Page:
4. A change manager focused on business partnership: These roles can have a variety of titles, from business partner to business relationship manager, and can be leveled as Vice Presidents or Directors.  But the primary responsibility of this role is to partner with operations leadership and be the bridge between those leaders and IT.  Because of the importance of change management to the success of an IT/OT convergence strategy, tight integration and communication is key.  While the CIO is also responsible for this partnership, he has too many other responsibilities to be the primary point of contact for operations.  The business partner takes that role, builds strong relationships, and creates strategies to assuage business concerns and drive a convergence strategy forward.

5. A cybersecurity leader who can bring the system current: Proclaiming the importance of cybersecurity can be likened to proclaiming the importance of oxygen, but the convergence of IT and OT creates a host of new threats and headaches for CIOs and CISOs alike.  While the security of financial and customer data has been a hot-button issue for years, security in the supply chain has seen underinvestment.  This has made the supply chain a top target for bad actors, who can create significant damage with a breach.  Compounding issues is the age of OT assets, which makes it very difficult to protect them with modern cybersecurity tools.  As a CIO creates an IT/OT convergence strategy, he must pay great attention to cyber and having the right cyber talent in place, just as in all aspects of IT.

Depending on the size of an organization, some of these roles may need to be combined.  In a smaller or mid-size organization, leaders wear multiple hats.  For instance, enterprise architecture can oftentimes be combined with data & analytics.  Or a functional role like architecture could be combined with a business partnership role.  But the five roles above describe responsibilities that need to be accounted for during a successful IT/OT convergence.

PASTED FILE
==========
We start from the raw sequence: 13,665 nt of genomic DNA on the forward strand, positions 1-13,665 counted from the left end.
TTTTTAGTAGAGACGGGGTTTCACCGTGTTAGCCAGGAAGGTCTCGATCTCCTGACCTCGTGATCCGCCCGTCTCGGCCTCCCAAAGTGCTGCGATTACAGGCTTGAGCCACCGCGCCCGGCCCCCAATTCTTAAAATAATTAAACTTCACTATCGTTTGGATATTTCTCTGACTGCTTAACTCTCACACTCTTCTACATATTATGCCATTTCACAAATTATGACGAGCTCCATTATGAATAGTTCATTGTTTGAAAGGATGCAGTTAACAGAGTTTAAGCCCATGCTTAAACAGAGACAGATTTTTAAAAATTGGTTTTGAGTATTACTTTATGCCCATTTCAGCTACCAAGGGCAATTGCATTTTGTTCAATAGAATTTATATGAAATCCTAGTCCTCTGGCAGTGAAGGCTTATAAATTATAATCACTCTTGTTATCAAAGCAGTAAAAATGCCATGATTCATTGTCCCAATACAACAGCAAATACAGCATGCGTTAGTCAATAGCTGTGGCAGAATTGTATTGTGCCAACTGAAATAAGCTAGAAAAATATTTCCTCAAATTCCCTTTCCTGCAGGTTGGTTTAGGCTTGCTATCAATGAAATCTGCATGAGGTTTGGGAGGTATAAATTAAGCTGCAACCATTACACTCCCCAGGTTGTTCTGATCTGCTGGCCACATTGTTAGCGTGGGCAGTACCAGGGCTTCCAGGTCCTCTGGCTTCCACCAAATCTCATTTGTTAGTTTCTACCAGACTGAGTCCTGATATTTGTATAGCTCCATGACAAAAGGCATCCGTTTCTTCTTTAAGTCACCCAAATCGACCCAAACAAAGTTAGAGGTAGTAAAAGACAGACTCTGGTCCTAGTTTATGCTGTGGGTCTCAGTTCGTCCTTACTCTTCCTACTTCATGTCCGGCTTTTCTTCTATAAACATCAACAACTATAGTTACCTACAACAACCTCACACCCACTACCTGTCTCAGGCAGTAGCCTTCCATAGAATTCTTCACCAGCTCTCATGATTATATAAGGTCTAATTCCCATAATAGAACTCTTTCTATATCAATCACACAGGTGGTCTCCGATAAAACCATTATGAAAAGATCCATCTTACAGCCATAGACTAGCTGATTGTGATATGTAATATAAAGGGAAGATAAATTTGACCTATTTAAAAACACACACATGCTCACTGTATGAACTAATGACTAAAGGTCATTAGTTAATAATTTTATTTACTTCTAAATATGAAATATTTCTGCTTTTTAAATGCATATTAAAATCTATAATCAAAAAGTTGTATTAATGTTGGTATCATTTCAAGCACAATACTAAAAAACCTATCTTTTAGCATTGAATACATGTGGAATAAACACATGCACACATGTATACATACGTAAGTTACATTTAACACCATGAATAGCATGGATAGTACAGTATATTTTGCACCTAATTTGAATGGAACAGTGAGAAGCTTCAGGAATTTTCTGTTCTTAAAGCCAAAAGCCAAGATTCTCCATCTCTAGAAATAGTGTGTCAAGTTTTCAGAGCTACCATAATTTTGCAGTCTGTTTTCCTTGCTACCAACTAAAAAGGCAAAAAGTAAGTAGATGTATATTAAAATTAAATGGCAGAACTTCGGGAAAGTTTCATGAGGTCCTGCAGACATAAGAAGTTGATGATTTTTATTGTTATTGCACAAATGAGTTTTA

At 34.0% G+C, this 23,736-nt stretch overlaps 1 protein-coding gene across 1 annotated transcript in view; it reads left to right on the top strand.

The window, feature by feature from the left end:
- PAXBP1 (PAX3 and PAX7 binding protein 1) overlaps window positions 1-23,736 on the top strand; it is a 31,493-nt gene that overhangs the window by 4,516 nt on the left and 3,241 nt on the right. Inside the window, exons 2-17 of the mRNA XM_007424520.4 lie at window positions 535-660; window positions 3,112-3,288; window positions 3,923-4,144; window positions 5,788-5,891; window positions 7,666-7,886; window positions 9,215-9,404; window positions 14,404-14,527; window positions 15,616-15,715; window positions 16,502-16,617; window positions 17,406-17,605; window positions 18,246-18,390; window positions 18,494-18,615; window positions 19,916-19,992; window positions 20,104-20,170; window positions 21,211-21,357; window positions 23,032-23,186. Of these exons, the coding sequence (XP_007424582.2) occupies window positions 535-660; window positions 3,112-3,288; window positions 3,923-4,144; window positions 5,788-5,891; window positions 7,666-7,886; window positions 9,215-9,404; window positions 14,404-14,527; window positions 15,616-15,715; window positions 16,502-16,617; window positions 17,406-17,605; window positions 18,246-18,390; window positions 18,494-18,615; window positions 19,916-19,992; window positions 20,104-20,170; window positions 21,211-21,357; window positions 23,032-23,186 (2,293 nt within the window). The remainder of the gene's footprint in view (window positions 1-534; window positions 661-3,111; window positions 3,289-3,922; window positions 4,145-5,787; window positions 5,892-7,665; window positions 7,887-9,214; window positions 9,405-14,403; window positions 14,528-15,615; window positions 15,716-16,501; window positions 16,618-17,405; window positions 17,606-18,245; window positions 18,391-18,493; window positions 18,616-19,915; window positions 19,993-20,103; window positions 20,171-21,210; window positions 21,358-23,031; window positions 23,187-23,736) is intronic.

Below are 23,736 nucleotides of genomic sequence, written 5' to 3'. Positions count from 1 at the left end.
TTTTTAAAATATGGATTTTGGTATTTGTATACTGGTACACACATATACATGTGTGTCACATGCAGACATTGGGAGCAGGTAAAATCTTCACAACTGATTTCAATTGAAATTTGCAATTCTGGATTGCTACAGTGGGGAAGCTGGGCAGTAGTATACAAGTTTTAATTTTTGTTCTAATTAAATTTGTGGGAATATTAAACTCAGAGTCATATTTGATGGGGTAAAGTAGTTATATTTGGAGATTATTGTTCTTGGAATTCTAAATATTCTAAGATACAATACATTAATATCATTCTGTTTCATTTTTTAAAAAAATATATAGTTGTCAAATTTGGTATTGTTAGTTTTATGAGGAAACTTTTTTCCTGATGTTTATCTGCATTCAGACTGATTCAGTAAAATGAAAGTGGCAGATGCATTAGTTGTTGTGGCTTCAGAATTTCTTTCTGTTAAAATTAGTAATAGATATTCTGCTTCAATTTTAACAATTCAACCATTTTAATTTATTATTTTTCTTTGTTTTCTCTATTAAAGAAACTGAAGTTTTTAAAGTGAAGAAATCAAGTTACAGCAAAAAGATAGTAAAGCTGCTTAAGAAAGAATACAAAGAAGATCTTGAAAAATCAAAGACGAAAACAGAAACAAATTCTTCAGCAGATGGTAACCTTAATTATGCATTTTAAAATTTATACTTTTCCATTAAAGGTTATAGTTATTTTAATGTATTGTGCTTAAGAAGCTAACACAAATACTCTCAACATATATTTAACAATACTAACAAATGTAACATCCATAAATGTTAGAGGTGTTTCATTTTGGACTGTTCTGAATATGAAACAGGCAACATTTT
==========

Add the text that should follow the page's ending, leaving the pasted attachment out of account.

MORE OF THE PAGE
Across these roles, there are also certain things we can look for to identify leaders who can guide this transformation successfully.  A strong technical foundation is always desired in IT in the form of academic degrees in computer science or information systems.  However, when seeking a leader who will work with both operational and information technology, a background in a field like mechanical engineering becomes much more relevant.  A leader who earned a mechanical engineering degree, spent early career time in manufacturing or in a plant, and then moved into IT shows an understanding of the people, processes and technology in both OT and IT.

Different leaders and functions will have different goals in a complex business with multiple priorities.  This is just as true when integrating IT and OT.  While the “Fab Five” of IT/OT convergence should ensure success, each of these roles should be considered game-changers as your business looks to the future.

Charley Betzig is managing director at Heller Search.